even to be surpassed. after more than twenty years. 1778). ou. which raged because the modern party had pitted the notion of progress. by emulation—perhaps. sous lesquels la raison a fait de si grand progres. even so.43 But. 88). 36 vols.Critical Inquiry / Winter 2005 343 alternation of light and dark to the cyclical return of the golden age. and yet these modernes were by no means conscious of witnessing the dawn of a 42. But with this short step the dark ages between Rome’s fall and its return shrivel to a mere passageway. dont le versiﬁcateur Boileau n’etait pas en etat d’apprecier le merite: La Mothe. et quelques autres. / Cosi nasce dal ferro un secol d’oro” (quoted in ibid. the transition from the old to the new is hard to recognize here because it transpired under entirely diﬀerent circumstances. In other words.. at the end of this period. as emerging from the incineration of an iron age but that nonetheless becomes conscious of its modernity by turning back to an ideal past. universalist image of world and man was introduced by Charles Perrault on 27 January 1687. Boindin. splitting them into two opposing camps only. at the height of French classicism. which had hitherto been a historical designation. 12:367: “Ce Perrault. et des metiers. It began a new querelle des anciens et des modernes. its own world.” ` . In this quarrel. 5 The protest that. in a session of the Academie ´ Francaise. by gazing in admiration at the archetype of a perfection once achieved by antiquity and to be achieved again. who. which would ¸ engulf all the leading minds of the day. the memory of which is snuﬀed out as soon as it has been traversed. glossing its own scene with the image of the phoenix. 43. we see the transition to a new epoch. Denis ´ ´ ´ Diderot and Jean d’Alembert. “Come la fenice / Rinasce dal broncon del vecchio alloro. The last wagon in the Florentine Carnival procession of 1513 displays the Triumph of the Golden Age. ´ ´ ´ ´ Fontenelle. the fact remains that. See the Encyclopedie. in his entry on “encyclopedia. The trailblazers of enlightenment quickly adopted as a party label the term modernes. broke the spell of the humanist ideal of perfection and that led to the dismantling of the classical. by contrast with the Renaissance. Dictionnaire raisonne des sciences. against the anciens and their belief in the transhistorical exemplarity of the ancient world. rising into the air out of its own ashes. on the weighty testimony of Diderot.42 such is the symbol of an epoch that understands itself. p. Terrason. as Werner Krauss does. we see the possibility of dating the onset of the French Enlightenment as epoch. as developed by the methods of modern science and philosophy since Copernicus and Descartes. (Geneva. ed. someday.” does in fact exalt Fontenelle and Perrault as the trailblazers of enlightenment. des arts. One could at this point fall back. to reunite them in a new understanding that would undo the initial opposition in a way that no one had anticipated. it is thought.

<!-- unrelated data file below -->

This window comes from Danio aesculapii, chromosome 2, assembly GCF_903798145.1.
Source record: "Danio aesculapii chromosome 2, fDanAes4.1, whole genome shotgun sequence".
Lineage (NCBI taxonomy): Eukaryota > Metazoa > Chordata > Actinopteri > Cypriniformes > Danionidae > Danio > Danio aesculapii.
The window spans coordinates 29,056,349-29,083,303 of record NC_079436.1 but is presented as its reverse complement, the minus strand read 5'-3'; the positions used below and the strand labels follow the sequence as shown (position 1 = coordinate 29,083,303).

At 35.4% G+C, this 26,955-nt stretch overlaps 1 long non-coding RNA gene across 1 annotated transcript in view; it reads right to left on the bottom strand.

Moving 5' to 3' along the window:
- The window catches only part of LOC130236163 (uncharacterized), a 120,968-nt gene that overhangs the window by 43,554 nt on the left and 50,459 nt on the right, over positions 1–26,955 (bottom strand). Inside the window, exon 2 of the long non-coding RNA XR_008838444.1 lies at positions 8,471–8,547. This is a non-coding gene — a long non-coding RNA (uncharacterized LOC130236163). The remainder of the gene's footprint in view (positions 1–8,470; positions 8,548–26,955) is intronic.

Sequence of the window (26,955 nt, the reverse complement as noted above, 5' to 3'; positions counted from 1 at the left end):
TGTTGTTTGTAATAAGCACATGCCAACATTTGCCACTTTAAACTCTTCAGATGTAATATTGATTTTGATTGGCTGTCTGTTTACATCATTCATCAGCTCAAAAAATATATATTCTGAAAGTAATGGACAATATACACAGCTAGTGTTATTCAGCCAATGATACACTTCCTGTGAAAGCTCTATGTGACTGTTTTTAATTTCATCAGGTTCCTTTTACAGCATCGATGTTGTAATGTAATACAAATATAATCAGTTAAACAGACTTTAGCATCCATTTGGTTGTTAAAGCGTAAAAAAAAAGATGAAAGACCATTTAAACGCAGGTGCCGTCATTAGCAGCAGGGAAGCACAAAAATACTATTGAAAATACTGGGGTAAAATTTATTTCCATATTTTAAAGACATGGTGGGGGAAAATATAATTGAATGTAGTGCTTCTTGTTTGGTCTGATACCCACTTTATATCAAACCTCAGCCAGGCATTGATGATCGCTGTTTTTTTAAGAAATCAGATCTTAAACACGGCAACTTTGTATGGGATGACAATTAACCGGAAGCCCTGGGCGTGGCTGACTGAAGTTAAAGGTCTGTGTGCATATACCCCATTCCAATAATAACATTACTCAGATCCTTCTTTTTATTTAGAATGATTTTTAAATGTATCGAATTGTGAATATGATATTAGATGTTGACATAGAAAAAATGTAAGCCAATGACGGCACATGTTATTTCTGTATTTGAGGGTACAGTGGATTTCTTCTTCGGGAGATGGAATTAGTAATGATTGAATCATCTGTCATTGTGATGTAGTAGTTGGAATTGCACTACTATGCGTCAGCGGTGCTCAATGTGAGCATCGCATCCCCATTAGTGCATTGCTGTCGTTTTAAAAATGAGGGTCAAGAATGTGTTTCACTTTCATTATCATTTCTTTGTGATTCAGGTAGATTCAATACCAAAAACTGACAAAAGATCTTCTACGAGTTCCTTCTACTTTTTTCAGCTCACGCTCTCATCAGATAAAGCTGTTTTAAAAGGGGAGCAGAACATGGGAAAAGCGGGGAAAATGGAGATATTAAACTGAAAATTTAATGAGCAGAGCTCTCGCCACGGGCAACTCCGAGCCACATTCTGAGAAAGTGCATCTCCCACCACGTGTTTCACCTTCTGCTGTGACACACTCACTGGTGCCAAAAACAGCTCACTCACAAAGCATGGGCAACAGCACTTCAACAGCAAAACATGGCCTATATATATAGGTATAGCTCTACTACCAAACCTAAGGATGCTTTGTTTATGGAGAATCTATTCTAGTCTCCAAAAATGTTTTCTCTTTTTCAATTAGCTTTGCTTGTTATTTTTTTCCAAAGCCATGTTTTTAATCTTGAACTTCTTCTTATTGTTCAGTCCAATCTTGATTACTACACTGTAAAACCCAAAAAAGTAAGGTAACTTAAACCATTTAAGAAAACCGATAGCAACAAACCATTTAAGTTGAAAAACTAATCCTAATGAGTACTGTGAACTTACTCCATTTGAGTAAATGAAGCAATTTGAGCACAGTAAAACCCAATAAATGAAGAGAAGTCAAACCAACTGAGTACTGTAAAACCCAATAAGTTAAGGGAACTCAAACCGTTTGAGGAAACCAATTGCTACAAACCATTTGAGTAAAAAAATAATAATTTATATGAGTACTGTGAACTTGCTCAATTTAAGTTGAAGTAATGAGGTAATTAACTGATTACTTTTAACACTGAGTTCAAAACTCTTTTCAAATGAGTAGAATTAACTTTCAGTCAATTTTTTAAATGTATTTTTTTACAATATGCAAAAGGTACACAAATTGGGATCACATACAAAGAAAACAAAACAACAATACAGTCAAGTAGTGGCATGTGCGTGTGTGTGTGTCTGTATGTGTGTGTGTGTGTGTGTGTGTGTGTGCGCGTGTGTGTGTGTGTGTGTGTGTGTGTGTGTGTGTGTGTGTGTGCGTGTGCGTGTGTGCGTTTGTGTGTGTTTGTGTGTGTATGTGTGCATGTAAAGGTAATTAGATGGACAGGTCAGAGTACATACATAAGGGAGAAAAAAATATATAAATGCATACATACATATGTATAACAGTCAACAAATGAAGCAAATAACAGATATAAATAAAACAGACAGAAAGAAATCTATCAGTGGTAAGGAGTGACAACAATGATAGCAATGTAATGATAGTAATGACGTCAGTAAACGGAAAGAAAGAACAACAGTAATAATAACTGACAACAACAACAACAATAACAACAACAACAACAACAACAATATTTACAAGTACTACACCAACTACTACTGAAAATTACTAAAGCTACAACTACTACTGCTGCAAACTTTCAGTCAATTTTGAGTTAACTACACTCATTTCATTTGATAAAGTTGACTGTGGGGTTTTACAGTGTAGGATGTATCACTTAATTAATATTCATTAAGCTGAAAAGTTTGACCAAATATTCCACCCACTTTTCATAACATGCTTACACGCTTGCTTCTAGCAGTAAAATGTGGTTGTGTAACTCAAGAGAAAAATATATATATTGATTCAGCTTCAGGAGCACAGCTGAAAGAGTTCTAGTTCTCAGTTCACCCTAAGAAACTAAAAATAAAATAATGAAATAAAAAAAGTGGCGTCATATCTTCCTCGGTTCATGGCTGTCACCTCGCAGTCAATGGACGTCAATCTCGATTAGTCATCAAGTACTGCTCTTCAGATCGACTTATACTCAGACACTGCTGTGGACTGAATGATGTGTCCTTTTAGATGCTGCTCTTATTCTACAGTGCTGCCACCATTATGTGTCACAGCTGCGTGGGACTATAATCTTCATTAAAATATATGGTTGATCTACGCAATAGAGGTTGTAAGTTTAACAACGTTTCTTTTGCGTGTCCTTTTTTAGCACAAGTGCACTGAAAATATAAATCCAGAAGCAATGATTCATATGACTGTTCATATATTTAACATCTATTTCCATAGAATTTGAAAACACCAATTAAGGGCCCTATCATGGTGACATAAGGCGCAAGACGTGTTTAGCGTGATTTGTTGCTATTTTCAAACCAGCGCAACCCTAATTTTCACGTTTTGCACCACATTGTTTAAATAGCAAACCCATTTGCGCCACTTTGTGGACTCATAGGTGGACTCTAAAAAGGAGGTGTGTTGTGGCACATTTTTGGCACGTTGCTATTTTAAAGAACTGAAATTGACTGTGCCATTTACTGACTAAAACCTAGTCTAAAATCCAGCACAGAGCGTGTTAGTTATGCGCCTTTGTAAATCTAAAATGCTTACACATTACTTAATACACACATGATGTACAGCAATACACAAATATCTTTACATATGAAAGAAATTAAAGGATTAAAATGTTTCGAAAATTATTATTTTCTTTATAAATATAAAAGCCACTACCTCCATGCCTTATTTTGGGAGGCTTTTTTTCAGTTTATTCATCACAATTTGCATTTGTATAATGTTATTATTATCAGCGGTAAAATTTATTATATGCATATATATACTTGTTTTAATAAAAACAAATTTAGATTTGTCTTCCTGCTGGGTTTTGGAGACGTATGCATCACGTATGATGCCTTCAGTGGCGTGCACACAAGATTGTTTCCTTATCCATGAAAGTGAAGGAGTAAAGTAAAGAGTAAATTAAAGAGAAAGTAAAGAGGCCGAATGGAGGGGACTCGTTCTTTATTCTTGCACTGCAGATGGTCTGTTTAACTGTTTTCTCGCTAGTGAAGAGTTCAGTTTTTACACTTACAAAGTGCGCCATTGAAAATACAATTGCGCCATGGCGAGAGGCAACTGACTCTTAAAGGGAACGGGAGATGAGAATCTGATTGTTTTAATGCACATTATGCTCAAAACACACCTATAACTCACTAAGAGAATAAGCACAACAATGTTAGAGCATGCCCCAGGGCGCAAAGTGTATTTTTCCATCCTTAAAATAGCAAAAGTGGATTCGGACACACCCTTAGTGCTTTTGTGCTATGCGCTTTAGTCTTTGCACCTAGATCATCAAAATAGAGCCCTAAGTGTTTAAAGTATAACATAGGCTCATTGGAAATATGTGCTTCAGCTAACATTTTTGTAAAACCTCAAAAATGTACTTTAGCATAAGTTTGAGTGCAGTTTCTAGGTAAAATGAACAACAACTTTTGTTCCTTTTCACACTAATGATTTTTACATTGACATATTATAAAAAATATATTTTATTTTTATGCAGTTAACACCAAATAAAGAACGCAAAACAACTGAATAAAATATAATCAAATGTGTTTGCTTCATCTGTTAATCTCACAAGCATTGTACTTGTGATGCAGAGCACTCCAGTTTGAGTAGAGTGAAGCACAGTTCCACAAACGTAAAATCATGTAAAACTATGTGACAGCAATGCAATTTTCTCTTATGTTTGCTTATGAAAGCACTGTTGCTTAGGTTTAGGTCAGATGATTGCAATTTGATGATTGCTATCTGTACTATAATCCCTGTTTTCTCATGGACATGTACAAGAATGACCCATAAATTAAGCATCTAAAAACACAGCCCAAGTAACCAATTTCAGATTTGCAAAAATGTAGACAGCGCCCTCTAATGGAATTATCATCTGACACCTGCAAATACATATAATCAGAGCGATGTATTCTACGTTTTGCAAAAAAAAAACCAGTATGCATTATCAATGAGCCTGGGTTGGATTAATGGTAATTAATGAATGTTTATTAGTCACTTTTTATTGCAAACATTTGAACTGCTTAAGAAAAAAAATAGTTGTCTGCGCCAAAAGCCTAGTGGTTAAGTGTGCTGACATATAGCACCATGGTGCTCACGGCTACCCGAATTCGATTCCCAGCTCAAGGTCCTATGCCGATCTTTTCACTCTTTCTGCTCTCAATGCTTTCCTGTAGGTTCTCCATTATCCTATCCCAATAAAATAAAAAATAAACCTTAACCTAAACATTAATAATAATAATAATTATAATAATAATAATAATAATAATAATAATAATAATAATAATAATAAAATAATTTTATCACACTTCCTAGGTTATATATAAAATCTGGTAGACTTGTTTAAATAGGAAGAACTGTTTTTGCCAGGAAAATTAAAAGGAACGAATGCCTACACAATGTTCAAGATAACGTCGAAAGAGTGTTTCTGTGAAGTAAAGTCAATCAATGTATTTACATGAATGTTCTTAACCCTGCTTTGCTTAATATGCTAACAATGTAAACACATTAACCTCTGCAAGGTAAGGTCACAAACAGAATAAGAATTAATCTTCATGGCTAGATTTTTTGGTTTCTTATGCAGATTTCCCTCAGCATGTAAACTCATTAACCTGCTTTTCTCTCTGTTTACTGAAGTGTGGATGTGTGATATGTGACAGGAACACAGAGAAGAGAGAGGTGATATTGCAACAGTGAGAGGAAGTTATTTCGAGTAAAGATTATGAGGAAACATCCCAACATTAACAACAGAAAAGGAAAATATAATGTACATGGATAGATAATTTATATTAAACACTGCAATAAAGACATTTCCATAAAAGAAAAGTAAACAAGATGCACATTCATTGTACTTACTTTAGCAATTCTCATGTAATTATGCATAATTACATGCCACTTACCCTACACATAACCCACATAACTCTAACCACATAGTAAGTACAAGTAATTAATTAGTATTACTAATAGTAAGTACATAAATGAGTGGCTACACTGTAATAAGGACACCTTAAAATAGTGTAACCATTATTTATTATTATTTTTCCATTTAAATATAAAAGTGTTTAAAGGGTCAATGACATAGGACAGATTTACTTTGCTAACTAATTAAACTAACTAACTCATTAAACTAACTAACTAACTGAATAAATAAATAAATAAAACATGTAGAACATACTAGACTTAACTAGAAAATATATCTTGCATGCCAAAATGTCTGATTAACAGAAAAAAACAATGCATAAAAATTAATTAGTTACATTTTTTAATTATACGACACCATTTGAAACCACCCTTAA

hereafter abbreviated PA.” The Greeks and Romans should not really be called les anciens because successors are heirs to their predecessors’ knowledge and the present-day moderns command the heights of all previous human experience. classifying the present as a kind of senility and not. having reached its pinnacle in the siecle de Louis XIV. 452–531. much to the contrary. In fact. 1964). 357–60 and Die kopernikanische ¨ Wende (Frankfurt. they thought that humanity. hence the genuine anciens. its importance for modernity’s self-understanding. as one might expect. qu’elle a eu son enfance. 46. Charles Perrault.48 Fon` tenelle also sees the human race as having arrived at its virilite. 47. “N’est-il pas vray que la duree du monde est ordinairement regardee comme celle de la vie ´ ´ d’un homme. 113). one that understood modernity as a new beginning and neverending task. 48. p.46 and yet he did not yet connect it with a progressive historical consciousness. introduction to PA. as well as the notion. under the sign 44.49 This modernity’s new consciousness—which. Michel de Guern ´ ` (Paris. 443). Blaise Pascal. he clariﬁes that sentence by bringing in the age of the homme universel. 359 n.47 Immediately following his argument that the modernes are the genuine ancients. 45. 1998). that truth is the daughter of time. et qu’elle est presentement ˆ ˆ ´ dans sa viellesse” (PA. as the age parfait. See. 44 Behind this argument stands the formulation. Oeuvres completes. and he has established.344 Hans Robert Jauss / Modernity and Literary Tradition new age. having spent its youth in antiquity and its middle age in the Renaissance. Kopernikus im Selbstverstandnis der Neuzeit. before Bacon and Giordano Bruno. as well. often adduce the sentence veritas temporis ﬁlia and was eager to demonstrate its validity for the realms of art and custom. but then ´ breaks oﬀ the analogy so as to avoid the unavoidable prognosis of old age and death. 113. in another passage. p. ed. he does not shy ˆ away from pronouncing that the development of the human race. that any insight into progress across time can be transferred onto the history of the entire human race. which means that the modernes must be the more experienced ones. sa jeunesse et son age parfait. Kopernikus im Selbstverstandnis der Neuzeit. p. for instance. 2. as well. qu’il n’y a rien que le temps ne perfectionne” (PA. 1965). “Sur quelque Art que vous jettiez les yeux vous trouverez que les Anciens estoient extremement inferieurs aux Modernes par cette raison generale.45 Perrault would. In the opening dialogue of his Parallele des anciens et ` des modernes. See Buck. Blumenberg has established that Copernicus was the ﬁrst to glean this insight. 357 ¨ and p. pp. ﬁrst expressed by Giordano Bruno. in later years. See Hans Robert Jauss. might decline again. Traite du vide (1647). Parallele des anciens et des modernes en ce qui regarde les arts et les sciences ` (Munich. p. See also Blumenberg. Perrault oﬀers as his chief argument against the “prejudicial notion” that antiquity is to modernity as teacher is to pupil “que c’est nous qui sommes les Anciens. . p. made famous by Bacon. 49. had now entered into its senescence. pp. 22.